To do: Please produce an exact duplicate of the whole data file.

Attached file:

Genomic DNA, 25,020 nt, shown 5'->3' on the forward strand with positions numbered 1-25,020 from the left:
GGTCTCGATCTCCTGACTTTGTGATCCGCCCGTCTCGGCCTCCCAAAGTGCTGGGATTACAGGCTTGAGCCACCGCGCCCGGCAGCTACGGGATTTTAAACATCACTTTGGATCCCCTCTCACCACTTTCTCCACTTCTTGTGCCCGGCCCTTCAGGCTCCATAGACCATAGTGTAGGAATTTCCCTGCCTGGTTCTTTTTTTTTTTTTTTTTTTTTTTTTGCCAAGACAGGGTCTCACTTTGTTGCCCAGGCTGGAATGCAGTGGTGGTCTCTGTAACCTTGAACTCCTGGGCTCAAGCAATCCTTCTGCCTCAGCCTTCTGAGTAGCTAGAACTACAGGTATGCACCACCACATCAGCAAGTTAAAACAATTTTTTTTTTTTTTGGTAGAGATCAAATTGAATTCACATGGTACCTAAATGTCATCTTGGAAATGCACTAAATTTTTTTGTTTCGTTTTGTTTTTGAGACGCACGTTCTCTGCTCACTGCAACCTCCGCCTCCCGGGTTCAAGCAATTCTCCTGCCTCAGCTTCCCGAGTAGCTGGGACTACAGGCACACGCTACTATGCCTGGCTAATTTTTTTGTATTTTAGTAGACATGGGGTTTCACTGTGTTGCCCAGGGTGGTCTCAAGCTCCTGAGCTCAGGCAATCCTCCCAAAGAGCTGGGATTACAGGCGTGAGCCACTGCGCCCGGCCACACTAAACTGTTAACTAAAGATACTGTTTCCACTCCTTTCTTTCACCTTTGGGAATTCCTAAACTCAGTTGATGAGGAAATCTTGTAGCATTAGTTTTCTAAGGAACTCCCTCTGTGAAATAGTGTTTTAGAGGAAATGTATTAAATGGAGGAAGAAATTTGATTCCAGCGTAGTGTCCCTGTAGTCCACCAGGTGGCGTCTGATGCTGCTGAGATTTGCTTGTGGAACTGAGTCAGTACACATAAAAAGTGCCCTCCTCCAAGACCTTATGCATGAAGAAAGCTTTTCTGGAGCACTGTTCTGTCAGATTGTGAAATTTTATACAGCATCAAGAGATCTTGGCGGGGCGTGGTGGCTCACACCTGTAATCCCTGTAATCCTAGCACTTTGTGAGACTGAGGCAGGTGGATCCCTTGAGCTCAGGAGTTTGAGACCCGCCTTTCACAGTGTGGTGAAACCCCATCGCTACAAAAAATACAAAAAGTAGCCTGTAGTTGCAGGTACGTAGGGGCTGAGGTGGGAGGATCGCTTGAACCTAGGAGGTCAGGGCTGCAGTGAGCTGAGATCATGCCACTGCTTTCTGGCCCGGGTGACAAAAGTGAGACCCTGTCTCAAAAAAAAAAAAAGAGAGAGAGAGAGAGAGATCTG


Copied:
Genomic DNA, 25,020 nt, shown 5'->3' on the forward strand with positions numbered 1-25,020 from the left:
GGTCTCGATCTCCTGACTTTGTGATCCGCCCGTCTCGGCCTCCCAAAGTGCTGGGATTACAGGCTTGAGCCACCGCGCCCGGCAGCTACGGGATTTTAAACATCACTTTGGATCCCCTCTCACCACTTTCTCCACTTCTTGTGCCCGGCCCTTCAGGCTCCATAGACCATAGTGTAGGAATTTCCCTGCCTGGTTCTTTTTTTTTTTTTTTTTTTTTTTTTGCCAAGACAGGGTCTCACTTTGTTGCCCAGGCTGGAATGCAGTGGTGGTCTCTGTAACCTTGAACTCCTGGGCTCAAGCAATCCTTCTGCCTCAGCCTTCTGAGTAGCTAGAACTACAGGTATGCACCACCACATCAGCAAGTTAAAACAATTTTTTTTTTTTTTGGTAGAGATCAAATTGAATTCACATGGTACCTAAATGTCATCTTGGAAATGCACTAAATTTTTTTGTTTCGTTTTGTTTTTGAGACGCACGTTCTCTGCTCACTGCAACCTCCGCCTCCCGGGTTCAAGCAATTCTCCTGCCTCAGCTTCCCGAGTAGCTGGGACTACAGGCACACGCTACTATGCCTGGCTAATTTTTTTGTATTTTAGTAGACATGGGGTTTCACTGTGTTGCCCAGGGTGGTCTCAAGCTCCTGAGCTCAGGCAATCCTCCCAAAGAGCTGGGATTACAGGCGTGAGCCACTGCGCCCGGCCACACTAAACTGTTAACTAAAGATACTGTTTCCACTCCTTTCTTTCACCTTTGGGAATTCCTAAACTCAGTTGATGAGGAAATCTTGTAGCATTAGTTTTCTAAGGAACTCCCTCTGTGAAATAGTGTTTTAGAGGAAATGTATTAAATGGAGGAAGAAATTTGATTCCAGCGTAGTGTCCCTGTAGTCCACCAGGTGGCGTCTGATGCTGCTGAGATTTGCTTGTGGAACTGAGTCAGTACACATAAAAAGTGCCCTCCTCCAAGACCTTATGCATGAAGAAAGCTTTTCTGGAGCACTGTTCTGTCAGATTGTGAAATTTTATACAGCATCAAGAGATCTTGGCGGGGCGTGGTGGCTCACACCTGTAATCCCTGTAATCCTAGCACTTTGTGAGACTGAGGCAGGTGGATCCCTTGAGCTCAGGAGTTTGAGACCCGCCTTTCACAGTGTGGTGAAACCCCATCGCTACAAAAAATACAAAAAGTAGCCTGTAGTTGCAGGTACGTAGGGGCTGAGGTGGGAGGATCGCTTGAACCTAGGAGGTCAGGGCTGCAGTGAGCTGAGATCATGCCACTGCTTTCTGGCCCGGGTGACAAAAGTGAGACCCTGTCTCAAAAAAAAAAAAAGAGAGAGAGAGAGAGAGATCTG